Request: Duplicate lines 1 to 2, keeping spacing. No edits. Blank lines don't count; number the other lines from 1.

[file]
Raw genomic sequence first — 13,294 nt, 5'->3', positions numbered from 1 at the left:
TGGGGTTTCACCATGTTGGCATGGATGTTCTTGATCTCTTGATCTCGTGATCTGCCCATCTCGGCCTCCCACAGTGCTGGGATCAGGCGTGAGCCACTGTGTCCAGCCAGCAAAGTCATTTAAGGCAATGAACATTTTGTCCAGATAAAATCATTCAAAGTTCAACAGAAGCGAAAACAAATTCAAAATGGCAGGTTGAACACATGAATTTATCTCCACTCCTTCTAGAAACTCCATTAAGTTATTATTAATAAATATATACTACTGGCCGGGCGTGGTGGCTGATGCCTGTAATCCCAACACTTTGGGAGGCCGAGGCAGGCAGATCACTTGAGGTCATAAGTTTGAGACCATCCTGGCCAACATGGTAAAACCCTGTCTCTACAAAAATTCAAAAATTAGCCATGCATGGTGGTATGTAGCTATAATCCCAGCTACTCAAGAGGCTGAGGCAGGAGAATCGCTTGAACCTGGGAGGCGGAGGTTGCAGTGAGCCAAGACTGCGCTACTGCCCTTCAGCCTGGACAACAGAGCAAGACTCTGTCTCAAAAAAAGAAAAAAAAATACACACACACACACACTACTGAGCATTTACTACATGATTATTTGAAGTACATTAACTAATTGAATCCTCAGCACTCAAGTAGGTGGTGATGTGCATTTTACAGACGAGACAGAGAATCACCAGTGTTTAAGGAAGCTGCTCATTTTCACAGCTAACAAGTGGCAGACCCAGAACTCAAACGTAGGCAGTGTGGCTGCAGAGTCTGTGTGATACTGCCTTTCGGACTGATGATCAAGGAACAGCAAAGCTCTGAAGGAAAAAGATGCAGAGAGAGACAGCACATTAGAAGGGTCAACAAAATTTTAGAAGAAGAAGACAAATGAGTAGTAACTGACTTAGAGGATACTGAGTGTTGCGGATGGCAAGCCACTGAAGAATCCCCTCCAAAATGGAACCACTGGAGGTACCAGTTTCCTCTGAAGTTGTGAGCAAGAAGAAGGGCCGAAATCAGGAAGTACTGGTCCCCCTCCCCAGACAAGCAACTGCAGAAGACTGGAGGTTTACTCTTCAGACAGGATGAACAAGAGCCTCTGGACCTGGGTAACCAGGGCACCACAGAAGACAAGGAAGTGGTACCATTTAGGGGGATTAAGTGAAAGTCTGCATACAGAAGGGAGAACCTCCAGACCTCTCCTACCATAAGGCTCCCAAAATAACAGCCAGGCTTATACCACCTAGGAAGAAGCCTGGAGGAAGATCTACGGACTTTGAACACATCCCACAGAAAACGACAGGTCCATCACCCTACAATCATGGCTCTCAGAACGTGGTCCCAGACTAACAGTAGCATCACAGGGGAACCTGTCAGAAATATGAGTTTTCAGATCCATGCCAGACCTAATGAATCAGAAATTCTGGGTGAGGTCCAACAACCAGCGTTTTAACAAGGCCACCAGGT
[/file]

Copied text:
Raw genomic sequence first — 13,294 nt, 5'->3', positions numbered from 1 at the left:
TGGGGTTTCACCATGTTGGCATGGATGTTCTTGATCTCTTGATCTCGTGATCTGCCCATCTCGGCCTCCCACAGTGCTGGGATCAGGCGTGAGCCACTGTGTCCAGCCAGCAAAGTCATTTAAGGCAATGAACATTTTGTCCAGATAAAATCATTCAAAGTTCAACAGAAGCGAAAACAAATTCAAAATGGCAGGTTGAACACATGAATTTATCTCCACTCCTTCTAGAAACTCCATTAAGTTATTATTAATAAATATATACTACTGGCCGGGCGTGGTGGCTGATGCCTGTAATCCCAACACTTTGGGAGGCCGAGGCAGGCAGATCACTTGAGGTCATAAGTTTGAGACCATCCTGGCCAACATGGTAAAACCCTGTCTCTACAAAAATTCAAAAATTAGCCATGCATGGTGGTATGTAGCTATAATCCCAGCTACTCAAGAGGCTGAGGCAGGAGAATCGCTTGAACCTGGGAGGCGGAGGTTGCAGTGAGCCAAGACTGCGCTACTGCCCTTCAGCCTGGACAACAGAGCAAGACTCTGTCTCAAAAAAAGAAAAAAAAATACACACACACACACACTACTGAGCATTTACTACATGATTATTTGAAGTACATTAACTAATTGAATCCTCAGCACTCAAGTAGGTGGTGATGTGCATTTTACAGACGAGACAGAGAATCACCAGTGTTTAAGGAAGCTGCTCATTTTCACAGCTAACAAGTGGCAGACCCAGAACTCAAACGTAGGCAGTGTGGCTGCAGAGTCTGTGTGATACTGCCTTTCGGACTGATGATCAAGGAACAGCAAAGCTCTGAAGGAAAAAGATGCAGAGAGAGACAGCACATTAGAAGGGTCAACAAAATTTTAGAAGAAGAAGACAAATGAGTAGTAACTGACTTAGAGGATACTGAGTGTTGCGGATGGCAAGCCACTGAAGAATCCCCTCCAAAATGGAACCACTGGAGGTACCAGTTTCCTCTGAAGTTGTGAGCAAGAAGAAGGGCCGAAATCAGGAAGTACTGGTCCCCCTCCCCAGACAAGCAACTGCAGAAGACTGGAGGTTTACTCTTCAGACAGGATGAACAAGAGCCTCTGGACCTGGGTAACCAGGGCACCACAGAAGACAAGGAAGTGGTACCATTTAGGGGGATTAAGTGAAAGTCTGCATACAGAAGGGAGAACCTCCAGACCTCTCCTACCATAAGGCTCCCAAAATAACAGCCAGGCTTATACCACCTAGGAAGAAGCCTGGAGGAAGATCTACGGACTTTGAACACATCCCACAGAAAACGACAGGTCCATCACCCTACAATCATGGCTCTCAGAACGTGGTCCCAGACTAACAGTAGCATCACAGGGGAACCTGTCAGAAATATGAGTTTTCAGATCCATGCCAGACCTAATGAATCAGAAATTCTGGGTGAGGTCCAACAACCAGCGTTTTAACAAGGCCACCAGGT